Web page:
Johnson calls livestreamed sex assault ‘absolutely horrific’

SHARE Johnson calls livestreamed sex assault ‘absolutely horrific’
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Chicago Police Supt. Eddie Johnson is scheduled to announce a new use-of-force policy on Wednesday. | Santiago Covarrubias/For the Sun-Times

Chicago Police Supt. Eddie Johnson on Sunday announced the first of several expected arrests in a sexual assault of a 15-year-old girl that was broadcast on Facebook Live.

At a news conference, Johnson called the case “absolutely horrific.”

“The young men responsible should be ashamed of themselves. They’ve humiliated themselves, humiliated their families, and now they’re going to be held accountable for what they did,” Johnson said.

A 14-year-old boy arrested Saturday faces felony counts of aggravated criminal sexual assault, manufacturing of child pornography and dissemination of child pornography.

An arrest warrant also was issued for a 15-year-old boy, police said on Sunday.

At least five or six attackers participated in the sexual assault on the girl, who remains traumatized, police said.

“She’s had a very, very difficult time even talking about it,” Chicago Police Cmdr. Brendan Deenihan said.

“We have a very good idea of who these individuals are, but like I said, working with this victim at this time is very, very slow, and she doesn’t want to talk about what occurred for obvious reasons. It’s very difficult, and she’s traumatized. She’s going to need help for a long time after this,” Deenihan said.

One of the people police are investigating in connection with the assault is an adult, though Deenihan would not provide additional details.

Detectives, working with Facebook, executed several social media search warrants during the investigation.

The assault took place on March 19, the same day the girl went missing in the Lawndale neighborhood, not far from her home, police said.

Chicago Police Cmdr. Brendan Deenihan speaks at a press conference on Sunday, April 2, 2017, at the Public Safety Headquarters. | Santiago Covarrubias/For the Sun-Times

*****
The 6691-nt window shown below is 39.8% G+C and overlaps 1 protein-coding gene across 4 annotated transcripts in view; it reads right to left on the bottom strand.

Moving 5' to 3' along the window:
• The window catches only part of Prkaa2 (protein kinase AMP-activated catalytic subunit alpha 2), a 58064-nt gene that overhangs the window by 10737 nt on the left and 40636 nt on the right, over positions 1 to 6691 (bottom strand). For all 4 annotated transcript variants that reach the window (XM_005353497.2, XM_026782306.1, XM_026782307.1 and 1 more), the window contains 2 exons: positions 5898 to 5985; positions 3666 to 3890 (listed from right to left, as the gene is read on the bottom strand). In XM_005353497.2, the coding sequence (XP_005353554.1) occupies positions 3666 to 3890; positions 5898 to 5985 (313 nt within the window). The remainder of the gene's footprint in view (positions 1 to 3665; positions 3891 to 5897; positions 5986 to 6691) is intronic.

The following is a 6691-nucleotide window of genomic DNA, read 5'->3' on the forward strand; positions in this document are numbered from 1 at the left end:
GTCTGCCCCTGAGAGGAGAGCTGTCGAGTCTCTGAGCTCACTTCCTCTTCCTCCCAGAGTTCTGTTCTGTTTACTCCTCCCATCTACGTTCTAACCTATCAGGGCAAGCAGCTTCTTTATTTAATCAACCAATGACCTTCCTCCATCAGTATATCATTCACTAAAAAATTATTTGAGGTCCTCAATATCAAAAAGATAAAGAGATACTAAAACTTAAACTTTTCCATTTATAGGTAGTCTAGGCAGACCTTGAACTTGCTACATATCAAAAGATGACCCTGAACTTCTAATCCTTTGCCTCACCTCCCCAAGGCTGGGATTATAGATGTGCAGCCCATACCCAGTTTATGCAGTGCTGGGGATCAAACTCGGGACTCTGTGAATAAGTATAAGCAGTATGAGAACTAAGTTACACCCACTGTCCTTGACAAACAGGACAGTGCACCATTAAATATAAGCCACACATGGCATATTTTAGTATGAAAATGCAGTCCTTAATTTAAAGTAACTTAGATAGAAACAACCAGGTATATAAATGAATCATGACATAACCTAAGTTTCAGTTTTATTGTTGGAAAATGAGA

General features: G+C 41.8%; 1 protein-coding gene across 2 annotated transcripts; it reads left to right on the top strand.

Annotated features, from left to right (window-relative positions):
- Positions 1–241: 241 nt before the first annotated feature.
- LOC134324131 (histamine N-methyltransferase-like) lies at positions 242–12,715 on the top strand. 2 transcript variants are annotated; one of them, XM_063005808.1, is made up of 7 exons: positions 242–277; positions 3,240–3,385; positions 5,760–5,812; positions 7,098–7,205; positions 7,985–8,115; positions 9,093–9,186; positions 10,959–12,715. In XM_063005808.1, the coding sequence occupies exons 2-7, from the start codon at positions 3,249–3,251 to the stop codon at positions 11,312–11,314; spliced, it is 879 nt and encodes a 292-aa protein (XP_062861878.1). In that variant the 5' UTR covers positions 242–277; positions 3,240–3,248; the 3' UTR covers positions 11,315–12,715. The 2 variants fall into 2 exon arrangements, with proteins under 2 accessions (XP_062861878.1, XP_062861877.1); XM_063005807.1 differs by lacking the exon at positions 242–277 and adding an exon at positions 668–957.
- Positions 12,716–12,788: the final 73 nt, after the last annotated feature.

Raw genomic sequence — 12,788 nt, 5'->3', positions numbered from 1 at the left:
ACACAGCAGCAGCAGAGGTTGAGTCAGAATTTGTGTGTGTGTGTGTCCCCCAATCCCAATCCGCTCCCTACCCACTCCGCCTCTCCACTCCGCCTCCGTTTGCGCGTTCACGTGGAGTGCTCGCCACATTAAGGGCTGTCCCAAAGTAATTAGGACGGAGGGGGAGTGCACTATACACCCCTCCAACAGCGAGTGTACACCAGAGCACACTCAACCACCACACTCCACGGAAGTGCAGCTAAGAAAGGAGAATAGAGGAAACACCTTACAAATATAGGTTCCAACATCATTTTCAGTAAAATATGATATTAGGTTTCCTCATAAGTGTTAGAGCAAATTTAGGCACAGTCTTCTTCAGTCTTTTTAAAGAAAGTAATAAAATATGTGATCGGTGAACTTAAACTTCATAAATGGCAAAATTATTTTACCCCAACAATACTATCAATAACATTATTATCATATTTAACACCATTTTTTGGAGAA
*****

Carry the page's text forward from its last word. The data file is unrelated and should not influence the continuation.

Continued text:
Chicago Police Cmdr. Brendan Deenihan speaks at a press conference on Sunday, April 2, 2017, at the Public Safety Headquarters. | Santiago Covarrubias/For the Sun-Times

“The victim knew one of the offenders,” Deenihan said. “I don’t want to go too much into detail, but I’m going to say she was lured into the residence, and then from there she was not allowed to leave and she didn’t consent to what occurred.”

Deenihan said that online bullying aimed at the victim and her family after the assault compounded the girl’s suffering.

Reacting to the online abuse, officials from the police department and Cook County state’s attorney’s office relocated the girl and her family “to a safe place,” police spokesman Anthony Guglielmi said.

“The victim as of this moment is going through counseling and therapy,” Andrew Holmes, a community activist who is serving as a family spokesman, said Sunday. “This was a torture, not just a sexual assault. This was a torture.”

Holmes said the girl, a student of Lane Tech College Prep, may end up transferring to another school.

“That whole family is totally shaken, but it’s a close-knit family and they’re pulling it back together day by day,” Holmes said.

The case was fast-tracked because of a chance encounter the victim’s mother had with Johnson.

Johnson was leaving a West Side police station on March 20 when the girl’s mother stopped him and showed him images of her daughter being attacked.

Johnson walked with the woman into the 10th District police station in the Lawndale neighborhood and called his chief of detectives to gather a team of investigators to respond immediately, Guglielmi said. The department contacted Facebook to take down the video, which it did.

The girl was found about 7:45 a.m. March 21 at the intersection of 16th and Independence by 10th District officers, police said. She was taken to Comer Children’s Hospital and subsequently was reunited with her family.

As many as 40 people watched online as the girl was assaulted, but none reported it to police, Johnson said.

“It just disgusts me that people can look at those videos and not pick up the phone and not dial 911,” Johnson said Sunday.

Guglielmi said prosecuting the people who watched the video would be difficult because detectives would need to prove the watcher knew the girl was a minor.

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